Mucosal Environment of Older Pigs Helps Newborn Piglets with Intestinal Injury Recover
Researchers from North Carolina State University (NC State) have found that the intestinal mucosal environment of juvenile pigs can stimulate repair of intestinal injuries in newborn piglets. The findings have implications both for understanding why newborns of many species – including humans – are unable to repair these injuries on their own, as well as for potential future treatments.
Intestinal ischemic is a painful condition that makes it difficult for the intestines to work properly. This injury occurs when blood flow to a portion of the intestine is cut off, resulting in the loss of epithelial cells that line intestinal walls. Once this barrier is damaged, intestinal contents can leak into the bloodstream, causing sepsis and often fatal infections. Infants are particularly vulnerable to these injuries; this research shows it may be because they lack the ability to quickly repair the damaged areas.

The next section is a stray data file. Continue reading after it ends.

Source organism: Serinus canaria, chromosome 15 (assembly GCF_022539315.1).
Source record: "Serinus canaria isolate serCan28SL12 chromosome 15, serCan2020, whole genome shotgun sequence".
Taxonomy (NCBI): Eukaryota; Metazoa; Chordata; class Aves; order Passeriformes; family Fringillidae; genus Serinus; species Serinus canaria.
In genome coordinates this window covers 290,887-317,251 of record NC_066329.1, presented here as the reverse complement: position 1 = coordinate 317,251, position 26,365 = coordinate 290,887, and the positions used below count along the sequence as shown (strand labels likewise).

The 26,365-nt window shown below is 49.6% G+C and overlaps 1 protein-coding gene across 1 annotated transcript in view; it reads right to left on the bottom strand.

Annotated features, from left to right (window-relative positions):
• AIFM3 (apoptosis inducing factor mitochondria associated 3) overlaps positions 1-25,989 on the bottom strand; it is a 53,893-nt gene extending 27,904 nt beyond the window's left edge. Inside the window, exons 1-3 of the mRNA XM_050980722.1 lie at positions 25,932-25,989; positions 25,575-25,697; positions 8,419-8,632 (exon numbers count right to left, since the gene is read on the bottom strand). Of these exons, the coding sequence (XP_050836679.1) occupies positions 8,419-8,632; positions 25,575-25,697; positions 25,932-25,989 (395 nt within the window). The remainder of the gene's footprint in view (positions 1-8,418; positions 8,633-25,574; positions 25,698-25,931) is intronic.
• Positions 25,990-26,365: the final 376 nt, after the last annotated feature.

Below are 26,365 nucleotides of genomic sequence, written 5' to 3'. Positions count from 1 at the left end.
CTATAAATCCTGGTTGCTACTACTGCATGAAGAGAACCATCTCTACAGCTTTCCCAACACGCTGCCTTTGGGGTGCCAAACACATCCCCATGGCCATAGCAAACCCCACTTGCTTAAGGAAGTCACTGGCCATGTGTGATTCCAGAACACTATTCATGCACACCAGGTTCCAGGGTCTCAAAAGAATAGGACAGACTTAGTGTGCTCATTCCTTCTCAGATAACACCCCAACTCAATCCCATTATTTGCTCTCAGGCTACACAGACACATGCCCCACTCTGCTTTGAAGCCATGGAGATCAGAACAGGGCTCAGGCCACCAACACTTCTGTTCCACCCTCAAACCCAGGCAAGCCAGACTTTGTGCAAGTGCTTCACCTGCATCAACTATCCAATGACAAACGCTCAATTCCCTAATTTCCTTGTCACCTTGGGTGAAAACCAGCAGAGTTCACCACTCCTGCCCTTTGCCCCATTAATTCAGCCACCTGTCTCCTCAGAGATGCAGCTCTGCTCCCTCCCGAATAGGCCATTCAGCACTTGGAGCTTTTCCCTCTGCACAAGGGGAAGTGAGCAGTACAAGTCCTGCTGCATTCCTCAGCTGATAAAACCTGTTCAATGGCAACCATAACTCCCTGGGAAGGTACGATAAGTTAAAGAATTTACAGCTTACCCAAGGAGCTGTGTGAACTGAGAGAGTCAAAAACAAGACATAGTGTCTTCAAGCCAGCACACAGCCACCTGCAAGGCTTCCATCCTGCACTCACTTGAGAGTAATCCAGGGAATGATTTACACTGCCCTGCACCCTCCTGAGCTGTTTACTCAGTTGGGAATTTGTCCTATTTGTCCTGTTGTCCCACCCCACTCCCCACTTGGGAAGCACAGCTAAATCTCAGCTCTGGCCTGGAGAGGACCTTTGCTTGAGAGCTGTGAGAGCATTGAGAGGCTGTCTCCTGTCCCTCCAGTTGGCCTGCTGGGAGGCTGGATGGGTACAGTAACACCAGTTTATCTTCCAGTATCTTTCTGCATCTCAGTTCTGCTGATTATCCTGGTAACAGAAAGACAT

“In these intestinal injuries, the epithelium sloughs off and creates small holes through which bacteria enter the bloodstream,” says Amanda Ziegler, NC State postdoctoral researcher and lead author of a paper describing the research. “Older animals and human adults can repair these holes within minutes to hours, but newborn pigs cannot. We want to understand the repair mechanism – or lack of it – in newborns.”
Future studies to identify and rescue specific defects in neonatal intestinal repair mechanisms will drive development of novel clinical interventions to reduce mortality in infants affected by intestinal ischemic injury.
Read the full story at NC State News.
Want to read about more impacts like this? Check out Fresh from the Field, a weekly bulletin showcasing transformative impacts made by grantees funded by NIFA.